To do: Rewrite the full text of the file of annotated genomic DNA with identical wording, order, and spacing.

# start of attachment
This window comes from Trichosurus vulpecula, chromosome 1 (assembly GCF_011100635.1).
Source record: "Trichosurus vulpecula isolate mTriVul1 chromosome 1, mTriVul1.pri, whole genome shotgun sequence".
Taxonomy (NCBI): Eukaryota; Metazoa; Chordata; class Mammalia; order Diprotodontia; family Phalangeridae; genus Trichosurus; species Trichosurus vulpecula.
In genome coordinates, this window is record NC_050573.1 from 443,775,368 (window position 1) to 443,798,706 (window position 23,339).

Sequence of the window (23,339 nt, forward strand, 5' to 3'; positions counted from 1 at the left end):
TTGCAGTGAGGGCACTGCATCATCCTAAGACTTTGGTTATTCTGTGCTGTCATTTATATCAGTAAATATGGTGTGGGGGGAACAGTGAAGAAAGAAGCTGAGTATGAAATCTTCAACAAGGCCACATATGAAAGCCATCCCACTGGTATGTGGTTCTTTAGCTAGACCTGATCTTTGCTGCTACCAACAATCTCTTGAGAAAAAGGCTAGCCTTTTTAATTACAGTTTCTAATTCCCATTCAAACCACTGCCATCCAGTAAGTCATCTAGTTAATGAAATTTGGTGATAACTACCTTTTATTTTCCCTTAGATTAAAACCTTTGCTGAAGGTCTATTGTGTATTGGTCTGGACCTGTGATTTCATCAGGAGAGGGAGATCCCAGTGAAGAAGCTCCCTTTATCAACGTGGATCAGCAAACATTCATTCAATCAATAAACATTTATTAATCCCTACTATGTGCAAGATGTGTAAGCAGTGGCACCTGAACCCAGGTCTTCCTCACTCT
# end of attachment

This window comes from Trichosurus vulpecula, chromosome 1 (assembly GCF_011100635.1).
Source record: "Trichosurus vulpecula isolate mTriVul1 chromosome 1, mTriVul1.pri, whole genome shotgun sequence".
Taxonomy (NCBI): Eukaryota; Metazoa; Chordata; class Mammalia; order Diprotodontia; family Phalangeridae; genus Trichosurus; species Trichosurus vulpecula.
In genome coordinates, this window is record NC_050573.1 from 443,775,368 (window position 1) to 443,798,706 (window position 23,339).

Sequence of the window (23,339 nt, forward strand, 5' to 3'; positions counted from 1 at the left end):
TTGCAGTGAGGGCACTGCATCATCCTAAGACTTTGGTTATTCTGTGCTGTCATTTATATCAGTAAATATGGTGTGGGGGGAACAGTGAAGAAAGAAGCTGAGTATGAAATCTTCAACAAGGCCACATATGAAAGCCATCCCACTGGTATGTGGTTCTTTAGCTAGACCTGATCTTTGCTGCTACCAACAATCTCTTGAGAAAAAGGCTAGCCTTTTTAATTACAGTTTCTAATTCCCATTCAAACCACTGCCATCCAGTAAGTCATCTAGTTAATGAAATTTGGTGATAACTACCTTTTATTTTCCCTTAGATTAAAACCTTTGCTGAAGGTCTATTGTGTATTGGTCTGGACCTGTGATTTCATCAGGAGAGGGAGATCCCAGTGAAGAAGCTCCCTTTATCAACGTGGATCAGCAAACATTCATTCAATCAATAAACATTTATTAATCCCTACTATGTGCAAGATGTGTAAGCAGTGGCACCTGAACCCAGGTCTTCCTCACTCT